By Tom King, Gabriel Hernandez Walta, Jordie Bellaire, Clayton Cowles, and Mike del Mundo.

The Vision has always been the friendly Avenger, the one who has extraordinary power, but is also desperately seeking out human experiences and eager to gain approval from his fellow super-heroes. He has always been expressed and designed as a complicated tragic character, and King is certainly taking all of his potential and realizing it in this series. The Vision #11 ties together many loose threads that have been left throughout this series and this penultimate issue is an emotional one. We see Vision finally face to face with the man who killed his son, and who also happens to be another son of Ultron, Victor Mancha. He set his mind to get justice for his son’s death, even if it goes against everything he believed in as an Avenger. Meanwhile, his wife Virginia and daughter Viv are dealing with some unfinished business at home.

The art is this book has a real cinematic feel to it with intense shadowing on people revealing dark secrets, huge fight scenes featuring Marvel’s best and brightest, and the hero having some great moments of self-reflection depicted with narration during key scenes with Walta on art, Bellaire on colors, and Cowles on letters. The entire book is a series of pages flipping between events happening between Virginia and Viv at the house and Vision in his quest for revenge against his son’s murderer.

The slow burn of the tension between mother and daughter is a nice cut in between the action packed pages we get with the Vision. Walta brings such emotion to these android faces, that it is painful to watch Virginia unburden herself in front of her daughter with how CK died. The colors and shadows we get from Bellaire only add to the tension with Virginia’s face half covered in shadows, obscuring her usually brightly colored skin and hair. Virginia has taken on a transformation throughout the series to a more threatening, lethal version of herself and this issue highlights that the transformation might be complete.

We get some epic and tremendous fight scenes between Vision and tons of Marvel heroes. Vision makes it look quick and easy as he almost effortlessly goes through them to get to his main objective, Victor Mancha. We get to see Walta give us Captain Marvel, Spider-Man, Medusa, Nova, Captain America, Iron Man, Thor, and more all fighting together to stop Vision, and it isn’t enough. Seeing Walta’s design of each character was nice to see, as each had their own moment attempting to thwart Vision. Walta’s panel and layouts really kept the focus on Vision over the heroes, with all angles focusing on Vision’s expression. These fight scenes in this issue really bring up some good comic shop talking points, like is there a combination of Marvel Heroes that could take down the Avengers? After this issue, the answer may currently be no.

King is laying out so many complex themes in this series that it is outright impressive. This issue will make you want to pick it up because of all the hype around someone dying, but it will make you reread it for all the subtleties you may have missed in the first reading. For the record, there is more than one death in this book. One death is often overlooked, but it very unsettling once the reader understands the full reasoning why this individual was killed. Throughout this issue, Vision is kicking tons of Avenger asses while he is recalling why he is named The Vision. In the narration that takes place during this action panels, he recalls his first moments of consciousness with Ultron where he was berated for having desires and questions outside of pure subservience to Ultron. He also recalled how the Wasp reacted after she saw him for the firs time and called him “Some sort of unearthly human vision”. He was coming full circle in his action against the Avengers, attacking the Avengers had always been what Ultron wanted of him and in doing so he became a different Vision.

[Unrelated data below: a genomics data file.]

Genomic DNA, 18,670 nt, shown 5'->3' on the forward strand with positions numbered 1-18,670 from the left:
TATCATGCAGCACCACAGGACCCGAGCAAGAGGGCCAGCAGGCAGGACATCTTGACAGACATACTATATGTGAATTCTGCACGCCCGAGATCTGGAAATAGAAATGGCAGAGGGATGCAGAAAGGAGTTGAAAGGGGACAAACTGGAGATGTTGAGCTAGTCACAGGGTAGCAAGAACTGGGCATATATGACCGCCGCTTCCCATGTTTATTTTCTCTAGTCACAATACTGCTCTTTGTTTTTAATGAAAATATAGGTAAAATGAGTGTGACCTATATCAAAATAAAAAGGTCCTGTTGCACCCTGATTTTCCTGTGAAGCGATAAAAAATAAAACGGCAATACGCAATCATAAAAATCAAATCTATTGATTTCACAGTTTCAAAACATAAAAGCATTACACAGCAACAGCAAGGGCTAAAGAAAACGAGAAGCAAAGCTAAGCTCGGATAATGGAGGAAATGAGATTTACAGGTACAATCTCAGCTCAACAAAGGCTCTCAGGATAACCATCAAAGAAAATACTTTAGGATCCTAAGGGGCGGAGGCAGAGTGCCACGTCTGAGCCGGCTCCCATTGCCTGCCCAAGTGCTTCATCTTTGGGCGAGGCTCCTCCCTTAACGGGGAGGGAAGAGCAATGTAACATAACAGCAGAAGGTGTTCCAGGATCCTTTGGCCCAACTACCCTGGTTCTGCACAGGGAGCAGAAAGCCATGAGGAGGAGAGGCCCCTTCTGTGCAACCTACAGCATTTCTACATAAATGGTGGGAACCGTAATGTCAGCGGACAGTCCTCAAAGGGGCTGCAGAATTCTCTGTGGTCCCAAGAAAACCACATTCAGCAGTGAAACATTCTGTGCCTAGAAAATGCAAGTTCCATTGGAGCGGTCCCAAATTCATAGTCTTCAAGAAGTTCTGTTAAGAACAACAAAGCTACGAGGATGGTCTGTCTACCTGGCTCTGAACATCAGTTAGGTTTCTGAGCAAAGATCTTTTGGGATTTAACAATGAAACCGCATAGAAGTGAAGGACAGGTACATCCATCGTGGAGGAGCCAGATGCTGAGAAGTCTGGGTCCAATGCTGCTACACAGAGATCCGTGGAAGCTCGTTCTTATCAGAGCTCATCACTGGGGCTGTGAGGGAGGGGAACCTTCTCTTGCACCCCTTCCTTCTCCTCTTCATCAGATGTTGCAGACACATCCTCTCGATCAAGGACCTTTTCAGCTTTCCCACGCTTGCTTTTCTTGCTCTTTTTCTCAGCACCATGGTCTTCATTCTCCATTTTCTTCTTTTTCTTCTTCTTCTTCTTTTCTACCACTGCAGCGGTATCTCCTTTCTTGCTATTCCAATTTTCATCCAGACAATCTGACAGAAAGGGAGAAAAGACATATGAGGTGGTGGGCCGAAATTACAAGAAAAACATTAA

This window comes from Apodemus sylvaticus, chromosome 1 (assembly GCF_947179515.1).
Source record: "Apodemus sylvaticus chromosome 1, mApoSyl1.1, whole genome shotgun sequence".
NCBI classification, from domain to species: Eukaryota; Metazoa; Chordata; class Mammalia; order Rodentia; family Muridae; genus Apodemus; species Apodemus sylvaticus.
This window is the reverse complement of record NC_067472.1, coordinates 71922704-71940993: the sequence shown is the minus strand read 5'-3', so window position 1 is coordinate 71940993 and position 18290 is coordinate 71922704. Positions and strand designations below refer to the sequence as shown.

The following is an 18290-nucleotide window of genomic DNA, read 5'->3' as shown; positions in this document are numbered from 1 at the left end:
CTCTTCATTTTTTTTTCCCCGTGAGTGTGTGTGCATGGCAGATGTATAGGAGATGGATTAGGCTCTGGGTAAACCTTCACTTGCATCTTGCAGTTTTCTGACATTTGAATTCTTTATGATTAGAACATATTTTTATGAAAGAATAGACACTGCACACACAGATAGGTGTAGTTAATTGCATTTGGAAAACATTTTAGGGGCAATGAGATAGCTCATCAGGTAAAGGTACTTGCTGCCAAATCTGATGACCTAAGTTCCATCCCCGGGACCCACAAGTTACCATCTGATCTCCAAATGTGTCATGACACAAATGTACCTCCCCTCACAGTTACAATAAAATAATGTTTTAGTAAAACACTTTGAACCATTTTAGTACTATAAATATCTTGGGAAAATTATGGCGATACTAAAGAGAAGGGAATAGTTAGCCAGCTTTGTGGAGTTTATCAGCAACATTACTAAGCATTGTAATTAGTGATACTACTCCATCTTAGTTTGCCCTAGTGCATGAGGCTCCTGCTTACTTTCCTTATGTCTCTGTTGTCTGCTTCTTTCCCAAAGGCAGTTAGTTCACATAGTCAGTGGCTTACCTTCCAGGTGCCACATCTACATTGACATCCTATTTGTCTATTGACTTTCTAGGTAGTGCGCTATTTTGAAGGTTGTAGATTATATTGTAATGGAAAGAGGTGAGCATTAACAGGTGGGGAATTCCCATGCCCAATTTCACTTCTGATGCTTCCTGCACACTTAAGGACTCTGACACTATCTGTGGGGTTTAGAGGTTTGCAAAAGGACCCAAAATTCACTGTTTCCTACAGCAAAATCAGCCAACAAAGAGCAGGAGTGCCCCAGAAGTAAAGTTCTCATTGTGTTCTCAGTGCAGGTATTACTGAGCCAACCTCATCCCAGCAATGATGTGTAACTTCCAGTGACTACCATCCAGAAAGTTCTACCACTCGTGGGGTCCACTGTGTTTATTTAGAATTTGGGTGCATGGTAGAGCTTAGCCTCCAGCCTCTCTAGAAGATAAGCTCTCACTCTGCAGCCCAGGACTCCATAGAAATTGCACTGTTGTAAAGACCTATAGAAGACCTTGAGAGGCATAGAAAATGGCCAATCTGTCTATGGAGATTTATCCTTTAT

There also needs to be major props to whoever decided to include the movie poster of Simon Williams as Omega the Unknown in the opening double splash page. This along with a later use of some movie footage of Simon Williams as Omega the Unknown is pure genius. Simon Williams as we all know was Wonder Man, and the Vision’s brain patterns were designed after his. This subtle nod to the humanity still present in Vision was beautifully done without spoon-feeding it to the readers.

This series will certainly go down as a classic, and with the next issue being the last there is still time to get caught up. After this series you may ask yourself why all comics can’t be complex and still engage with readers through non-stop action. King, Walta, Bellaire, and Cowles have really created a complex engaging story that is achieved through brilliantly drawn and laid out pages that have purpose amongst the narration and dialogue. The Vision is a true masterpiece and to miss it would be a true tragedy.


About The Author Former Contributor

Former Contributor

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